Ketoalkalosis: Masked Presentation of Diabetic Ketoacidosis With Literature Review

Vinod Kumar, Sushant M. Nanavati, Fnu Komal, Luis Carlos Ortiz, Namrata Paul, Manhedar Kumar, Patrick Michael, Monisha Singhal


Most dreaded complication in type 1 diabetes mellitus remains diabetic ketoacidosis (DKA): plasma blood glucose > 250 mg/dL, serum bicarbonate < 18 mEq/L, anion gap metabolic acidosis and ketosis. Insulin deficiency with high levels of glucagon and stress hormones causing ketogenesis in liver, elevated lipolysis in peripheral tissues, and increased free fatty acids contribute the formation of ketones leading to metabolic acidosis. And hence DKA is also termed as ketoacidosis. Unusually, patients with diuretic use, alkali ingestion, intractable vomiting, or hypercortisolism may present with alkalemia in DKA. Contraction (Metabolic) Alkalosis masquerades metabolic acidosis with anion gap and low to normal bicarbonate that uncovers on provision of intravenous fluids. We present a case of a 25-year-old female with DKA presenting with intractable vomiting, alkalotic pH and high anion gap.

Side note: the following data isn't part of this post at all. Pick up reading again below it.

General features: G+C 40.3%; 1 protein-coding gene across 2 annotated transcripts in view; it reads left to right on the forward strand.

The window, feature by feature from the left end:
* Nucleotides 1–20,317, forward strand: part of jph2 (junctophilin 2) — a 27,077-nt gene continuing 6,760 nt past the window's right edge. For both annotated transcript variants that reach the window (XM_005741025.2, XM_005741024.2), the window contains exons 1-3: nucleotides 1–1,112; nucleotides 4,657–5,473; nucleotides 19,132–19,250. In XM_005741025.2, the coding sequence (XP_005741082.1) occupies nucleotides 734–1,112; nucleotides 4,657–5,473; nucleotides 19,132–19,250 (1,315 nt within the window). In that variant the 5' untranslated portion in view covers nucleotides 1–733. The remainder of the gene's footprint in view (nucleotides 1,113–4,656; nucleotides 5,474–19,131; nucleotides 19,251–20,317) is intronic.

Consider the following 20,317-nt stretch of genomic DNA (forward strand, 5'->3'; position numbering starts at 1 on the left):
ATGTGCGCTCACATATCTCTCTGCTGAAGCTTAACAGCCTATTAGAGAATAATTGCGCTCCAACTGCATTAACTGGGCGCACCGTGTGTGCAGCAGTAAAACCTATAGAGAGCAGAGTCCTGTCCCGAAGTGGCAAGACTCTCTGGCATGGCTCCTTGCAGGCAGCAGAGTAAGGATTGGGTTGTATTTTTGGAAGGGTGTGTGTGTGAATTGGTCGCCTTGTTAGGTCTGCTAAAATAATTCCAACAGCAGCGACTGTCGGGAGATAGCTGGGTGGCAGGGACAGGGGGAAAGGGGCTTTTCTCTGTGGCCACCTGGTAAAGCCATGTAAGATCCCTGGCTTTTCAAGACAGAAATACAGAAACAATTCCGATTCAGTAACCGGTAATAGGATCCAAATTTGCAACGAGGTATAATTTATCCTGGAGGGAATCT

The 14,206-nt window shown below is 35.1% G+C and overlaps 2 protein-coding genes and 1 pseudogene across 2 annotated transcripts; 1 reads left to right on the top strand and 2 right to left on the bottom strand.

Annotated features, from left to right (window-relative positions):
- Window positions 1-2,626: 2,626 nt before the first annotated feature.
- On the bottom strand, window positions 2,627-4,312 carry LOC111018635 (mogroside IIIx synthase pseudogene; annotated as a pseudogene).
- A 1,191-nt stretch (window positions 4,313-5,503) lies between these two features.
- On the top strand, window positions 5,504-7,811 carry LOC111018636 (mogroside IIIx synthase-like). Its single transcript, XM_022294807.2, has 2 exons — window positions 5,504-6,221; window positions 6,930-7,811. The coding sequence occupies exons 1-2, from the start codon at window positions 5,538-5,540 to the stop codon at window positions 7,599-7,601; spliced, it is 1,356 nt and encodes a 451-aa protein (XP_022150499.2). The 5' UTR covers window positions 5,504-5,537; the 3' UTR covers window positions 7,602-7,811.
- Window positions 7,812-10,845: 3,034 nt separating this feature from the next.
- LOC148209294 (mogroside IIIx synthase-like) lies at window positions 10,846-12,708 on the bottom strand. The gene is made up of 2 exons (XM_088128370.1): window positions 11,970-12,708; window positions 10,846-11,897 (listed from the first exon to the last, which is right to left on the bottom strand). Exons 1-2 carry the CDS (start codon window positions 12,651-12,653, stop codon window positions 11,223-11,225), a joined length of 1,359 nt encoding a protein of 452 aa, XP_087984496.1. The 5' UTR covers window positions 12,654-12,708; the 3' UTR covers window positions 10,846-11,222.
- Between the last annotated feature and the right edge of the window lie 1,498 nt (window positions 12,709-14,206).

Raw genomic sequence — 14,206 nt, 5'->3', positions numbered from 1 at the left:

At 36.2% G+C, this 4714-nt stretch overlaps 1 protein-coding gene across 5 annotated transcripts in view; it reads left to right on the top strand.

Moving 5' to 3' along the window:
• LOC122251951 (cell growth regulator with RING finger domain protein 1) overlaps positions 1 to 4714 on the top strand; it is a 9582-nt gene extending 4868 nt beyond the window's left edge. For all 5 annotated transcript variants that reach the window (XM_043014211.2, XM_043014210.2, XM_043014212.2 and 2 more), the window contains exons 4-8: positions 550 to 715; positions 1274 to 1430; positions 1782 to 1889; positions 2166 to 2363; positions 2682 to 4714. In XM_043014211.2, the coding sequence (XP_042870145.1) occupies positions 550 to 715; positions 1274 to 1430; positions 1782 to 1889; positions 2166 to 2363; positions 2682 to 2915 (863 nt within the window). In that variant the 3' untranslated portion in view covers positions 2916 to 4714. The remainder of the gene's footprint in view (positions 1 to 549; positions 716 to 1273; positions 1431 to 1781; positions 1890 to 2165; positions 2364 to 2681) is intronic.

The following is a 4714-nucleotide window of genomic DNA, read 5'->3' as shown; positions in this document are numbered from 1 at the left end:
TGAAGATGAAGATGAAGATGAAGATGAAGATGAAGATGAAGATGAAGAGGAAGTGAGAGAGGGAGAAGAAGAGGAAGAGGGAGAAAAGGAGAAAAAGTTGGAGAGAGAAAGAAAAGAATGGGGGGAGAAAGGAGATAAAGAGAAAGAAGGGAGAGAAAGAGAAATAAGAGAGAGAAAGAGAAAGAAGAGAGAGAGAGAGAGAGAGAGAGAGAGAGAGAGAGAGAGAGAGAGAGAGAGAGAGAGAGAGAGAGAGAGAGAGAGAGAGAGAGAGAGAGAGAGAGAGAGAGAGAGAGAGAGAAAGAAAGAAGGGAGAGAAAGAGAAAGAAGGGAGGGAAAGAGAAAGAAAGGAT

J Endocrinol Metab. 2017;7(6):194-196


Ketoalkalosis; Type 1 diabetes; Diabetic ketoacidosis; Vomiting; Metabolic alkalosis; High anion gap

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